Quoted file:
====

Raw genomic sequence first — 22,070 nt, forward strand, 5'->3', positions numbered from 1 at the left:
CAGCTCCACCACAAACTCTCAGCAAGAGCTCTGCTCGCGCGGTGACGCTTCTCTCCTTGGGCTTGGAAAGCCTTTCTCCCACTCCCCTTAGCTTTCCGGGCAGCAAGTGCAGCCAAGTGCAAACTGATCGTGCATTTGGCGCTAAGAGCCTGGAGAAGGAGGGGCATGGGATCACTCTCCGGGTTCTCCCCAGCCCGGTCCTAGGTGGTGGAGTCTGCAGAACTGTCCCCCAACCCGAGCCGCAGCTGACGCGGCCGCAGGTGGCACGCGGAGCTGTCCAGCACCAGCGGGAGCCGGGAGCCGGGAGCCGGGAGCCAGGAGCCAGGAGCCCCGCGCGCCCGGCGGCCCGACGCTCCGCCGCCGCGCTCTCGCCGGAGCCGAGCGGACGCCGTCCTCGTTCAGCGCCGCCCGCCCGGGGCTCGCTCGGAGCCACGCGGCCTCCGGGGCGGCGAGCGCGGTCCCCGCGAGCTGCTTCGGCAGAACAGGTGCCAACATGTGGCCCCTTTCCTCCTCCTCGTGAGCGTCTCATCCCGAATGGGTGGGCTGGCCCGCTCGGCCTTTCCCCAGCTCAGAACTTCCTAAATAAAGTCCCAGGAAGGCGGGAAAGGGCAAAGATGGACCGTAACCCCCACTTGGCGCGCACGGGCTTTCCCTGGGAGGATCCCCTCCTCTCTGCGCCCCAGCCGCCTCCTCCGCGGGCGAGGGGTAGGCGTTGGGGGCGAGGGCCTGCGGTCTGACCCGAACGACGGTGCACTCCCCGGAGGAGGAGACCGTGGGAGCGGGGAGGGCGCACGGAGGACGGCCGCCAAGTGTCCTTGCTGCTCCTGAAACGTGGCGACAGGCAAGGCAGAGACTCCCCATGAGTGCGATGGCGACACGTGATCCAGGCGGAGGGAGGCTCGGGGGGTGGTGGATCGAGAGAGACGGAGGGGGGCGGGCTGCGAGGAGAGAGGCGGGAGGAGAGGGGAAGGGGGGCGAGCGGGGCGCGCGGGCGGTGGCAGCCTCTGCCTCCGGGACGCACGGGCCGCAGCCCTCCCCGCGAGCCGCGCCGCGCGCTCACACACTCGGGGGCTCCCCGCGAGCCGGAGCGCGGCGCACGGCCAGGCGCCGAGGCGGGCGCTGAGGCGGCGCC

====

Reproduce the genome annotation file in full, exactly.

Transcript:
Raw genomic sequence first — 22,070 nt, forward strand, 5'->3', positions numbered from 1 at the left:
CAGCTCCACCACAAACTCTCAGCAAGAGCTCTGCTCGCGCGGTGACGCTTCTCTCCTTGGGCTTGGAAAGCCTTTCTCCCACTCCCCTTAGCTTTCCGGGCAGCAAGTGCAGCCAAGTGCAAACTGATCGTGCATTTGGCGCTAAGAGCCTGGAGAAGGAGGGGCATGGGATCACTCTCCGGGTTCTCCCCAGCCCGGTCCTAGGTGGTGGAGTCTGCAGAACTGTCCCCCAACCCGAGCCGCAGCTGACGCGGCCGCAGGTGGCACGCGGAGCTGTCCAGCACCAGCGGGAGCCGGGAGCCGGGAGCCGGGAGCCAGGAGCCAGGAGCCCCGCGCGCCCGGCGGCCCGACGCTCCGCCGCCGCGCTCTCGCCGGAGCCGAGCGGACGCCGTCCTCGTTCAGCGCCGCCCGCCCGGGGCTCGCTCGGAGCCACGCGGCCTCCGGGGCGGCGAGCGCGGTCCCCGCGAGCTGCTTCGGCAGAACAGGTGCCAACATGTGGCCCCTTTCCTCCTCCTCGTGAGCGTCTCATCCCGAATGGGTGGGCTGGCCCGCTCGGCCTTTCCCCAGCTCAGAACTTCCTAAATAAAGTCCCAGGAAGGCGGGAAAGGGCAAAGATGGACCGTAACCCCCACTTGGCGCGCACGGGCTTTCCCTGGGAGGATCCCCTCCTCTCTGCGCCCCAGCCGCCTCCTCCGCGGGCGAGGGGTAGGCGTTGGGGGCGAGGGCCTGCGGTCTGACCCGAACGACGGTGCACTCCCCGGAGGAGGAGACCGTGGGAGCGGGGAGGGCGCACGGAGGACGGCCGCCAAGTGTCCTTGCTGCTCCTGAAACGTGGCGACAGGCAAGGCAGAGACTCCCCATGAGTGCGATGGCGACACGTGATCCAGGCGGAGGGAGGCTCGGGGGGTGGTGGATCGAGAGAGACGGAGGGGGGCGGGCTGCGAGGAGAGAGGCGGGAGGAGAGGGGAAGGGGGGCGAGCGGGGCGCGCGGGCGGTGGCAGCCTCTGCCTCCGGGACGCACGGGCCGCAGCCCTCCCCGCGAGCCGCGCCGCGCGCTCACACACTCGGGGGCTCCCCGCGAGCCGGAGCGCGGCGCACGGCCAGGCGCCGAGGCGGGCGCTGAGGCGGCGCC